Strategy ten: Create a Health & Welfare Trust. (HWT)
Incorporated business owners should consider creating a Health & Welfare Trust for themselves. A HWT is a bank account whose deposits are spent exclusively on health-care expenses. By having an HWT, business owners may convert health-care expenses into 100 percent business deductions and a nontaxable benefit for him or herself. All monies deposited into a HWT are only to be used for healthcare expenses therefore these monies are segregated from both personal and corporate assets and are immune from creditors.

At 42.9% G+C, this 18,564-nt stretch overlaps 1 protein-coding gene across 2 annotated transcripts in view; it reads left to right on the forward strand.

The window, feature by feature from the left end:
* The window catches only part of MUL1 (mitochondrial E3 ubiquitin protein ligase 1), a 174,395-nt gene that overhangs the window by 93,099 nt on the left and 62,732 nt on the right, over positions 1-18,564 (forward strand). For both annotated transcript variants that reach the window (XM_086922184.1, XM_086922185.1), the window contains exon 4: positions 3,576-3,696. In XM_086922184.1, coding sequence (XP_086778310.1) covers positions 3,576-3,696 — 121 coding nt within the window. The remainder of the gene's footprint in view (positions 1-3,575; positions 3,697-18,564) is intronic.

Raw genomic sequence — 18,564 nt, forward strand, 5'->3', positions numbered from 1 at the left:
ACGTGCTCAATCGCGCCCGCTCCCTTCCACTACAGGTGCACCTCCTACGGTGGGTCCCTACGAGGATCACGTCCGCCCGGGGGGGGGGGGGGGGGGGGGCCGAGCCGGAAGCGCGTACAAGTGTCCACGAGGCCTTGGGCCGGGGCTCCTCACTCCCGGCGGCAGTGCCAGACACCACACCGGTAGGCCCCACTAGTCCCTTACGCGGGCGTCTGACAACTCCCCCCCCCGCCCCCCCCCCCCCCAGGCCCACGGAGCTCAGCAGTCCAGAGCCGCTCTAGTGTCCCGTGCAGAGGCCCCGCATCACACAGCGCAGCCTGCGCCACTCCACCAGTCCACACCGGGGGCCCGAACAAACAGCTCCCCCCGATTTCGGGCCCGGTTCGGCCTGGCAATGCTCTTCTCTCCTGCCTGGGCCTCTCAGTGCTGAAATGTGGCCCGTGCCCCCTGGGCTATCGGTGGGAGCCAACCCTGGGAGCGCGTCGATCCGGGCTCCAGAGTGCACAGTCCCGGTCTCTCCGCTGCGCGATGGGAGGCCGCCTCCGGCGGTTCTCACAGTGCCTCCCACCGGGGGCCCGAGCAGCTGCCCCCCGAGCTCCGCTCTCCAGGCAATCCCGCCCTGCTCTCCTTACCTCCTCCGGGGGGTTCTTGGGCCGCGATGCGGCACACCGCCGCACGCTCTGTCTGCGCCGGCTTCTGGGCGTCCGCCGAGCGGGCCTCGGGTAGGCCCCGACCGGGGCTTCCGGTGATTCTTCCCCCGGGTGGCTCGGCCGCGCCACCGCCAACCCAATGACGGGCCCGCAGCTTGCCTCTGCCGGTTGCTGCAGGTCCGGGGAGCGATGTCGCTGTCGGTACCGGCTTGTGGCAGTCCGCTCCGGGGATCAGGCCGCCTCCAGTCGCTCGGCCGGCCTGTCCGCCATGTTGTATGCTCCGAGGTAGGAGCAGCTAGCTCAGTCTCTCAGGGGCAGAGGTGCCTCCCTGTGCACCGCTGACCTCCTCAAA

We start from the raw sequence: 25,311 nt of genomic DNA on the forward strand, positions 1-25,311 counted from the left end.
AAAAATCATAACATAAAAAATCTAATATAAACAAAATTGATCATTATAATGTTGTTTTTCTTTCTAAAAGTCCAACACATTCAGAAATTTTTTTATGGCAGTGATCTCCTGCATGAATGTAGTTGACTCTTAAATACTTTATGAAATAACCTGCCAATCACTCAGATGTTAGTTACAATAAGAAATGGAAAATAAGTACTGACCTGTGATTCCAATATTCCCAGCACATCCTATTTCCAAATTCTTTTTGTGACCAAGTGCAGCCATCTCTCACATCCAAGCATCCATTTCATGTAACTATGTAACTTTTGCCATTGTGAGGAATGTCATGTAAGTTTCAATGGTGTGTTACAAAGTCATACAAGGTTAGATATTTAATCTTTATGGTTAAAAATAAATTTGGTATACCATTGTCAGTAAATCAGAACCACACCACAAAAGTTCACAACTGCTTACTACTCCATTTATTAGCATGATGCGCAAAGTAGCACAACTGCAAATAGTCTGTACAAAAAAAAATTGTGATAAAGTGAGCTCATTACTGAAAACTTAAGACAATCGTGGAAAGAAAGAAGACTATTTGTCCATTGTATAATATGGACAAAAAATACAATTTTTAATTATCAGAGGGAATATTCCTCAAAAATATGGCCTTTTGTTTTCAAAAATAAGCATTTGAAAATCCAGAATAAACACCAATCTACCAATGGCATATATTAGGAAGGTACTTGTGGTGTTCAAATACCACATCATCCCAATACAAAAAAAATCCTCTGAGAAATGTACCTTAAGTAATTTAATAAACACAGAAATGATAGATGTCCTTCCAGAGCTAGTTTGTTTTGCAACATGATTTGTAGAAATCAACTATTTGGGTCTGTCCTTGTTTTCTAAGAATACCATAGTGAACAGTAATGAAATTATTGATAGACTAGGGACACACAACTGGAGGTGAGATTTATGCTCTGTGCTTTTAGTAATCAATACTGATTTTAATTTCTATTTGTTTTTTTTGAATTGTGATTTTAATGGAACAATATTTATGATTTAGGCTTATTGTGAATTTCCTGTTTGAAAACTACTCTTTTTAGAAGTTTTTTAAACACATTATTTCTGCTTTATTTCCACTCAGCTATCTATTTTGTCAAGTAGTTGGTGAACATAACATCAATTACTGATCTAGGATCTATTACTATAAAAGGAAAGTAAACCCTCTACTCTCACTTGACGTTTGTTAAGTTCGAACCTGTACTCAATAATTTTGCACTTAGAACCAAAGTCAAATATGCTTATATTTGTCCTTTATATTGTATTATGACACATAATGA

All Canadians subjected to personal liability as a result of their professional activities, creditor protection is absolutely critical. A wise person is someone who does not live in fear of the worst-case scenario but is aware of it and has prepared to the best of his or her ability to prevent or lessen it from happening. Spending the time putting strategies into place today to ward off creditors of the future just makes good business sense. Just remember all the creditor proofing in the world with the best legal, accounting and financial advice will not prevent in cases of divorce from an ex-spouse to have claim to 50% of the family assets, no matter how good the creditor proofing planning has been.